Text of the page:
and quite a lot more.
Some teachers dictate the seating arrangements
for every lesson, but it makes for better relationships
if groups can be negotiated on occasion. Mixed-ability
primary school classes make very successful use of
within-class groups of different abilities. In the
secondary sector some negotiation on friendship
groupings is probably desirable, especially if pupils
are brought to accept the need for changing groups
for particular learning activities.

Homework
School policies on homework can lead to homework
being set just because it is on the timetable for that
day. If it is not planned to fit in with the work the
pupils are doing, it can easily end up being the same
for all pupils. Indeed we are all capable of throwing

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out the instruction to Write the experiment up for


homework or Finish this off for homework. Neither
encourages pupils much; nor does always setting the
same thing for all pupils.
Careful planning can ensure that homework
supports classwork. If classwork is differentiated, then
homework should be too. Encouraging pupils to work
at their own level and on different but meaningful (to
them) tasks means that they will eventually accept
being set different homework.

Assessment
Differentiation cannot be successfully achieved without forward planning. For any form of differentiated
work to be useful, teachers must know their individual
pupils well in order to be able to judge what they need
to make progress. The most basic form of assessment
is also the most useful: talking to pupils and gauging
what they understand, can do, or have difficulties with,
from their verbal answers.
Assessment of all forms of activity within class
can add to the basic perspective. Watching practical
work, judging poster competitions, watching and
interacting with pupils who are drawing concept maps
or diagrams, listening to pupil discussions or formal
presentations all give teachers good clues as to what
a pupil is capable of. These forms of assessment also
have the merit of not involving marking books in the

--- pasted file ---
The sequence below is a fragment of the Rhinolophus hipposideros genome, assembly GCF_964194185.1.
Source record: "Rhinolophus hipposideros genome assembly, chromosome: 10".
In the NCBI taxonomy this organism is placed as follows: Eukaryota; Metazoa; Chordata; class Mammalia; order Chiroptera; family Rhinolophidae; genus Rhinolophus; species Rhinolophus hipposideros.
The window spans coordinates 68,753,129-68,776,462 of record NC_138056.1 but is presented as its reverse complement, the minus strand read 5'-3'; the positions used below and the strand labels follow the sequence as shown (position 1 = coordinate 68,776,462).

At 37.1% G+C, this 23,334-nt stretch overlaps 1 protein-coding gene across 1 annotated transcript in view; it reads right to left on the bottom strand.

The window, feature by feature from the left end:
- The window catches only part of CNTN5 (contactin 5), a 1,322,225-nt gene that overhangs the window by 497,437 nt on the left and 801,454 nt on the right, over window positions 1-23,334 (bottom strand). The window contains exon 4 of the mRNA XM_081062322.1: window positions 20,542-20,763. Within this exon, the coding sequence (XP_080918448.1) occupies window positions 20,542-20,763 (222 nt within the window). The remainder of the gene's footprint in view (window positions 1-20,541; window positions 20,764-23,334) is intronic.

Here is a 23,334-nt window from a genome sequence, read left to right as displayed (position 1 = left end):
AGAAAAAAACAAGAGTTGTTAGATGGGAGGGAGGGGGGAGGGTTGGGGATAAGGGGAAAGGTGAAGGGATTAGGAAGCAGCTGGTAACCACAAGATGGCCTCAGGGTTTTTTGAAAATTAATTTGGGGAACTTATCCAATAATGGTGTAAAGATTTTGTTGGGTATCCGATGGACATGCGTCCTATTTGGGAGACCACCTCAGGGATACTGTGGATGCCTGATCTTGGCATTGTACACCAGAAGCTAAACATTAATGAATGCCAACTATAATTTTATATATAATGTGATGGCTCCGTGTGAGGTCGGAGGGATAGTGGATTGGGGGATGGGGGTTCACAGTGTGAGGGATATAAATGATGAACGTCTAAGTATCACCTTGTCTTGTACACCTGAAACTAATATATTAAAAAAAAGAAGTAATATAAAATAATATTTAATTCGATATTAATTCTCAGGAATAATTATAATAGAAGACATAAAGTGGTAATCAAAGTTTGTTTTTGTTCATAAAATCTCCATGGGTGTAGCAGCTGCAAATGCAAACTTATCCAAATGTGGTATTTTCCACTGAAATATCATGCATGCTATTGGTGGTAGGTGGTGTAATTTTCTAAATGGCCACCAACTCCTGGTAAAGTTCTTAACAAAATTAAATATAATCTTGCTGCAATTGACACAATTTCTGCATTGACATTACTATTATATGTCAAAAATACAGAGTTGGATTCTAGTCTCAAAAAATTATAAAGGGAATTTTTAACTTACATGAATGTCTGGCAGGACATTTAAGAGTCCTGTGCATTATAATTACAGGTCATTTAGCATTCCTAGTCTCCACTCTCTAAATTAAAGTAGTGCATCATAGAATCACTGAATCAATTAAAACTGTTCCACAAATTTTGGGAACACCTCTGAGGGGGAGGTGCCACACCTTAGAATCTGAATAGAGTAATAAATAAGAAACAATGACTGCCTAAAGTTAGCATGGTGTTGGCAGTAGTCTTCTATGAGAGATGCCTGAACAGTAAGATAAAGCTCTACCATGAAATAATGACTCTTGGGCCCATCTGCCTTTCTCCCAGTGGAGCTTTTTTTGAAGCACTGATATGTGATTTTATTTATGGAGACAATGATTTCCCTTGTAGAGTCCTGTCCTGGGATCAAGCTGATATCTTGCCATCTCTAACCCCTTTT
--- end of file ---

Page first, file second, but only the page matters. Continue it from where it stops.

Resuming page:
evening and at weekends, though obviously the
marking of books has its place as well.
Assessment data often informs the perception of
groups within a class, but the teachers own knowledge of the pupils remains vital. Cognitive Ability
Tests (CATs) can be used to provide data on
individuals different abilities (OBrien, 2000). While
previous key stage levels in science are useful, those
for English and mathematics also give clues to an
individual pupils needs.
QCAs scheme of work for key stage 3 (DfEE/
QCA, 2000) provides a wealth of detail of what lower,
medium and higher ability pupils might be able to
do, based on analyses of previous national key stage
tests. These enable teachers to set appropriately high
expectations for each type of group or set.

Pupil presentations

Putting differentiation into practice

of each type of group is very much widened this way


and it is also a great way to cover a breadth of ground.
At the same time it introduces time for reflection, for
pupils to go over in their own minds what it is that
they have learned and how this relates to what the
other group is saying. Reflection time is a vital but
rare commodity in science lessons.
Like differentiated work itself, pupils skills at
making presentations have to be built up and continually supported. Talking to a poster that they have
made themselves can be a good start. Insisting on
respect for those who are talking is excellent training
in itself and also good for discipline of course. If you
want to take this into more formal presentation then
the Pupil Researcher Initiative has published a useful
booklet aimed at the pupils themselves (Sherborne,
1999).

More able pupils


Organisations concerned with very able pupils aim
for differentiation by enrichment and by extension.
This makes the point that it is not necessary, or even
appropriate, to make differentiated work for such
pupils much harder than for others. Very bright pupils
often need more time to reflect, to learn across a
broader reach and to go into areas that others will not
normally enter.
Although it is not necessarily intended, much of
this sort of work tends to be with after-school clubs,
masterclasses at weekends and in the holidays, and
so on. This may be a problem because again it means
that brighter pupils do their ordinary lessons and then
do extra, which is not always acceptable to these
pupils. We should be aiming to respond to their needs
in ordinary lessons. Enrichment and/or extension that
is additional to ordinary science lessons should really
be offered to all ability levels. The Ideas and evidence
section of the National Curriculum for science is an
excellent place to find starting points for enrichment
of all kinds.
Very able pupils are able to reflect on the ways in
which they learn (metacognition) and at least some
of the support that they need is in recognising this, in
applying it and in learning yet more ways of learning.
The National Association for Able Children in
Education (NACE) has published supporting material
in this area (see, for example, OBrien, 1998).

When differentiated work has been done in class,


maximum benefit is derived when pupils feed back
to their peers on what they have done. The experience
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Integrating differentiation into normal teaching an example

Teaching and learning Electrolysis


The example shown starts with the teacher
demonstrating the normal electrolysis cell and
directly teaching the basic theory, including the
specialised vocabulary. From here, there are
several ways to go, all of which include different
pupils doing different tasks. In each case, the